Researchers have suggested that symptoms such as irritability are often unfairly blamed on a woman's period when other factors such as stress or a lack of support may be to blame, the Daily Mail reported.
Premenstrual syndrome (PMS) also called PMT or premenstrual tension is a collection of physical and emotional symptoms believed to be related to a woman's menstrual cycle.
Researchers from the University of Toronto assessed a number of studies relating to PMS.
They concluded that the studies "failed to provide clear evidence in support of the existence of a specific premenstrual negative mood syndrome".
"The idea that any emotionality in women can be firstly attributed to their reproductive function - we're sceptical about that," lead researcher Dr Sarah Romans was quoted as telling The Atlantic.
Romans and her colleagues assessed more than 40 studies relating to PMS. While many found some association with mood at various times of a woman's cycle, there was no clear pattern as to which part of the cycle was affected and sometimes no relationship at all.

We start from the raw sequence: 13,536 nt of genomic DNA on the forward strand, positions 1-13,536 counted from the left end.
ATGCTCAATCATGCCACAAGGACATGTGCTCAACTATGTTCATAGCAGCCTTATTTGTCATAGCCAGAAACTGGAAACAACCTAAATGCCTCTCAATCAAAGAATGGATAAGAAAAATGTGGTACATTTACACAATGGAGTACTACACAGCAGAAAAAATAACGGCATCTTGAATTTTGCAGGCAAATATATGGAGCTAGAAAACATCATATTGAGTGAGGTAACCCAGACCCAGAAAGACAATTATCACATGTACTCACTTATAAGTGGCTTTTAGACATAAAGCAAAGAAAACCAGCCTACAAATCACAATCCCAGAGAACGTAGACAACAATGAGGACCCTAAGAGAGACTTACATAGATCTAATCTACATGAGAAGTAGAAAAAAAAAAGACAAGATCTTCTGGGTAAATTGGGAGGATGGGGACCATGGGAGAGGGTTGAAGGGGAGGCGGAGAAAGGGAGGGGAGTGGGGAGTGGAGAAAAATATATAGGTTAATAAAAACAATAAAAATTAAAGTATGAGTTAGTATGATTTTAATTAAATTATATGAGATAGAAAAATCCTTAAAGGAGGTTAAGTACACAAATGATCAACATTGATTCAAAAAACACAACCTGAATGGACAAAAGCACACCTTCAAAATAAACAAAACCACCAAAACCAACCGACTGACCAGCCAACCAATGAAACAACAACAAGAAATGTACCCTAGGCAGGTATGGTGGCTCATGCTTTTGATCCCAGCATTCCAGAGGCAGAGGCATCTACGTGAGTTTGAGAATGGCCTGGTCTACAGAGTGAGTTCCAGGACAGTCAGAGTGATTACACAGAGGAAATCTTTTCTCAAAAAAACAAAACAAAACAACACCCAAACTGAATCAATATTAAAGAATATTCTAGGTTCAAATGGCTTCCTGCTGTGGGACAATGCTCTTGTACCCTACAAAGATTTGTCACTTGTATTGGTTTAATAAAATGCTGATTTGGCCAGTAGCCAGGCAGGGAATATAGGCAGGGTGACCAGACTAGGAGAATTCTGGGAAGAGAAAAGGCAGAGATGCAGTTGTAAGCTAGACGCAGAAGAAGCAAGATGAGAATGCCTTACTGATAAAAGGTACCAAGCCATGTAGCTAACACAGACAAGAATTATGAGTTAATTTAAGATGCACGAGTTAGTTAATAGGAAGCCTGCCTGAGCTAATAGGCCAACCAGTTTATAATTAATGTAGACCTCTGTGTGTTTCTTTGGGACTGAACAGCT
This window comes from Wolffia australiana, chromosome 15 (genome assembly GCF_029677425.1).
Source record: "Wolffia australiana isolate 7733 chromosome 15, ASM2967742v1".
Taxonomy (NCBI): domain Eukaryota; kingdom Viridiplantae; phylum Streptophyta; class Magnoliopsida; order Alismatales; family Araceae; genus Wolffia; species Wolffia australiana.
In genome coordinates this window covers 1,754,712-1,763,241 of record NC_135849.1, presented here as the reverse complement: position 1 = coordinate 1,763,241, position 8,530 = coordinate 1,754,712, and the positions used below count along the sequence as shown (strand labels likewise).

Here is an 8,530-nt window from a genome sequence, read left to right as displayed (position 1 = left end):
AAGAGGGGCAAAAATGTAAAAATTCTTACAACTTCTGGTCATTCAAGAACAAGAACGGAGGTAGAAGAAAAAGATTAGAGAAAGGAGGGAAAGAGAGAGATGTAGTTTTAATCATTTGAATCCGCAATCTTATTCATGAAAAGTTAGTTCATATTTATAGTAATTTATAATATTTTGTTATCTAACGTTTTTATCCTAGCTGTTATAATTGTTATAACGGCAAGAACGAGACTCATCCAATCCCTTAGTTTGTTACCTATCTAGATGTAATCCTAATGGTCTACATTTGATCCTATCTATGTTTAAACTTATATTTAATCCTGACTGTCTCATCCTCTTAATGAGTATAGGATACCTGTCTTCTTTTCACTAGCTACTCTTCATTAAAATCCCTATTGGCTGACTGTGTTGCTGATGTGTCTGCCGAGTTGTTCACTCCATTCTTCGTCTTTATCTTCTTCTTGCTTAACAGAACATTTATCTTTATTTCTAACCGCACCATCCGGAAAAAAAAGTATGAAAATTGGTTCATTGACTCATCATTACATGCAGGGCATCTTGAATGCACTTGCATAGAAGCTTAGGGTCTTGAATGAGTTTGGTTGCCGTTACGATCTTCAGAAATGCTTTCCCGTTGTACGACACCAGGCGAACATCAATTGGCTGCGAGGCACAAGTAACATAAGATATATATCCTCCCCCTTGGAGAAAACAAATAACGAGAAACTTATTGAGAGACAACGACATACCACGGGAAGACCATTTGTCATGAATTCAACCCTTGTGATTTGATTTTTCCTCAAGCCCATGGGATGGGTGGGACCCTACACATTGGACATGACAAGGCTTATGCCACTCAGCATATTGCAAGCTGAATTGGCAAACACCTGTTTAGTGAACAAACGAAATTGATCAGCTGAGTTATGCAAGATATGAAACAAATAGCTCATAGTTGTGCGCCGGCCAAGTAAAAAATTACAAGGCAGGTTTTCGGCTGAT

Thirty-six per cent found no association between mood and the menstrual cycle.
Another 42 per cent "found an association of negative mood in the premenstrual phase, combined with another phase of the menstrual cycle".
Only 13 per cent found an association between negative mood and the premenstrual phase.
This suggests that hormonal fluctuations related to the menstrual cycle aren't necessarily to blame.
And "when there is a menstrual cycle tie-up it's actually perimenstrual - the premenstrual (3-5 days before menstruation) and the menstrual phases together - not purely premenstrual," added Romans.
"I think this can be seen as the modern day equivalent of the old wandering womb notion